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Too often, family members of a patient are told by a doctor that their loved one is diagnosed with “dementia”. Hearing this, the family members walk away with a feeling of relief that at least Alzheimer’s disease is not the cause behind the mental problems their loved one has been going through lately.

This is where they are wrong. Dementia is an umbrella term for a number of mental diseases, under which Alzheimer’s diseases rates at the top. Today, doctors use the word “dementia” instead of “senility” to describe the symptoms a person might be going through such as memory difficulties, decline in cognitive function, confusion, etc.

What is the Difference between Alzheimer’s and Dementia?

A good analogy for explaining the term dementia is “fever”. When a person’s body temperature rises, we say that the person is sick. Though we have figured out the symptom, we have yet to discover the cause. Dementia tells us that there is something wrong with the brain but we still have to find out what is causing the cognitive difficulties.

In other words, dementia is a clinical presentation that defines a disease.

Symptoms of Dementia

Dementia causes memory difficulties in cognitive functioning of the following areas:

  • Language
  • Attention
  • Problem solving
  • Spatial skills
  • Judgment
  • Planning
  • Organization

There comes a time when the cognitive functioning declines to such a level, where patients experience difficulty in their daily lives including areas in occupational and social functioning.

Identifying the difference between Alzheimer’s and dementia is a confusion, which is not just faced by the patients or family members but by health care providers too.

 The Types of Dementia

Types of Dementia Characteristics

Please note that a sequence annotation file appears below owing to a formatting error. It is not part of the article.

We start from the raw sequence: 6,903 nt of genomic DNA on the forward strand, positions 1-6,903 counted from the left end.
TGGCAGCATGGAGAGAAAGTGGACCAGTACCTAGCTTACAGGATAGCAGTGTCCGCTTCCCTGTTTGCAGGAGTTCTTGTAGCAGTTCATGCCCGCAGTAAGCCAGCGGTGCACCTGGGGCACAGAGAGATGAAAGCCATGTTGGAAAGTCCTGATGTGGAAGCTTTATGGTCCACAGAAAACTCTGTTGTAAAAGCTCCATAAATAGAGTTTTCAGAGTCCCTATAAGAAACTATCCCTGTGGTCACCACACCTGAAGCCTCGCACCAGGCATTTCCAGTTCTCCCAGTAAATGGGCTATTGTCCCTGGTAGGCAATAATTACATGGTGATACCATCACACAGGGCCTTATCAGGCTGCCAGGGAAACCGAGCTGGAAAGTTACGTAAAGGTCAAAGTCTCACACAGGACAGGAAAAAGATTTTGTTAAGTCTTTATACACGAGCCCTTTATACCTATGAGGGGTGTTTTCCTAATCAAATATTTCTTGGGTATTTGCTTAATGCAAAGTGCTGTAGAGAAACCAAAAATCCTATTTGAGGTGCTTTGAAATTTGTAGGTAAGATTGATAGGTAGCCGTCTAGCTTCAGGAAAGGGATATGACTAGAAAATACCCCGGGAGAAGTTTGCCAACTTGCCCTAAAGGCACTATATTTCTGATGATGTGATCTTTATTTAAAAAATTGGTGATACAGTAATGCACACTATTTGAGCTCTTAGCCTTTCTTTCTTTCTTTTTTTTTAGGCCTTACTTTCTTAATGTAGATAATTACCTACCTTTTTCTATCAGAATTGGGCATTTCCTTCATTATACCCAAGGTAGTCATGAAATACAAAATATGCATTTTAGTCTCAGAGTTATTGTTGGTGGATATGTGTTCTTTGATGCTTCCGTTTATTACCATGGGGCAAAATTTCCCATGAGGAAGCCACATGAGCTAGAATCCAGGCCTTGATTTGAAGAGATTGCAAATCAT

Alzheimer’s This is the most common type of dementia and is diagnosed as the leading cause in 60 to 80% of the cases.

Symptoms of this disease include changes in language skills, difficulty in learning new information, lack of interest in activities, confusion, poor judgment, impaired communication, behavior changes and frequent disorientation.

Dementia with Lewy Bodies Is the second most common cause of Dementia and mimics the symptoms of Parkinson’s disease such as fluctuations in clear thinking and confusion.

Other symptoms include visual hallucinations, sleep disturbances, thinking problems, memory loss and muscle rigidity.

Vascular Dementia Is a result of a heart stroke or when damage is caused to the brain by insufficient blood flow.

Symptoms of this disease include impaired judgment, inability to make plans, decisions or organize, diminished attention and memory loss.

Parkinson’s Disease Symptoms of this disease include loss in concentration, memory and judgment, muffled speech, issues in interpreting visual information, depression, anxiety, paranoia and visual hallucinations.
Huntington’s Disease Huntington’s is a rare disease and is caused by a defective gene on the chromosome.

Symptoms of this disease include mood changes, depression, irritability, decline in reasoning and thinking skills and involuntary movements.

Wernicke-Korsakoff Syndrome Is a result of alcohol abuse, which causes chronic memory disorder brought on by severe deficiency of thiamine (vitamin B-1)

Symptoms of this disease include memory problems.

Frontotemporal Dementia This is a group of diseases, in which the nerve cells in the temporal and frontal lobe are affected. This attacks the part of the brain, which is responsible for controlling language, behavior and personality.

 

Knowing the difference between Dementia and Alzheimer’s can save your loved one’s life. So, make sure that they are diagnosed correctly and receive the right treatment.